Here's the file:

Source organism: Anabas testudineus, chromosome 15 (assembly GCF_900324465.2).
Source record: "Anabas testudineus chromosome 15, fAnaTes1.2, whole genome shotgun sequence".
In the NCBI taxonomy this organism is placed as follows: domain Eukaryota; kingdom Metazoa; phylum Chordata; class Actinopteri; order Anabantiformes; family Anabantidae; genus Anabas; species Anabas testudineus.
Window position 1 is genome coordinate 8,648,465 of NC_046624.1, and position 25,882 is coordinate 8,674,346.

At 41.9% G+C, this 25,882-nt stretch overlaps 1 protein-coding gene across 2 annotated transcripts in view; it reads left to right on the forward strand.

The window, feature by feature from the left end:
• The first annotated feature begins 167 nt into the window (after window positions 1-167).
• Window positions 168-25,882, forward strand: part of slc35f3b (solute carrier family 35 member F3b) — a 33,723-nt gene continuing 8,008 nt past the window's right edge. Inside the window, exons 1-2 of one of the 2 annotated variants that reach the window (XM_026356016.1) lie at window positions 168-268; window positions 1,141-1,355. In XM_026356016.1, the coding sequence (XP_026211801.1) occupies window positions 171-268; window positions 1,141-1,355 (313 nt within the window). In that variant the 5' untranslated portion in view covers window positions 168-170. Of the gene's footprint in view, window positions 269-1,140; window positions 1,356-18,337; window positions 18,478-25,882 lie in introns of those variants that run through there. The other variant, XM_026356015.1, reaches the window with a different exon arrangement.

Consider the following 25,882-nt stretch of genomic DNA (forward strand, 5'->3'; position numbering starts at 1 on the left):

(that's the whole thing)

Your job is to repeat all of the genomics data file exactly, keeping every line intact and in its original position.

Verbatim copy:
Source organism: Anabas testudineus, chromosome 15 (assembly GCF_900324465.2).
Source record: "Anabas testudineus chromosome 15, fAnaTes1.2, whole genome shotgun sequence".
In the NCBI taxonomy this organism is placed as follows: domain Eukaryota; kingdom Metazoa; phylum Chordata; class Actinopteri; order Anabantiformes; family Anabantidae; genus Anabas; species Anabas testudineus.
Window position 1 is genome coordinate 8,648,465 of NC_046624.1, and position 25,882 is coordinate 8,674,346.

At 41.9% G+C, this 25,882-nt stretch overlaps 1 protein-coding gene across 2 annotated transcripts in view; it reads left to right on the forward strand.

The window, feature by feature from the left end:
• The first annotated feature begins 167 nt into the window (after window positions 1-167).
• Window positions 168-25,882, forward strand: part of slc35f3b (solute carrier family 35 member F3b) — a 33,723-nt gene continuing 8,008 nt past the window's right edge. Inside the window, exons 1-2 of one of the 2 annotated variants that reach the window (XM_026356016.1) lie at window positions 168-268; window positions 1,141-1,355. In XM_026356016.1, the coding sequence (XP_026211801.1) occupies window positions 171-268; window positions 1,141-1,355 (313 nt within the window). In that variant the 5' untranslated portion in view covers window positions 168-170. Of the gene's footprint in view, window positions 269-1,140; window positions 1,356-18,337; window positions 18,478-25,882 lie in introns of those variants that run through there. The other variant, XM_026356015.1, reaches the window with a different exon arrangement.

Consider the following 25,882-nt stretch of genomic DNA (forward strand, 5'->3'; position numbering starts at 1 on the left):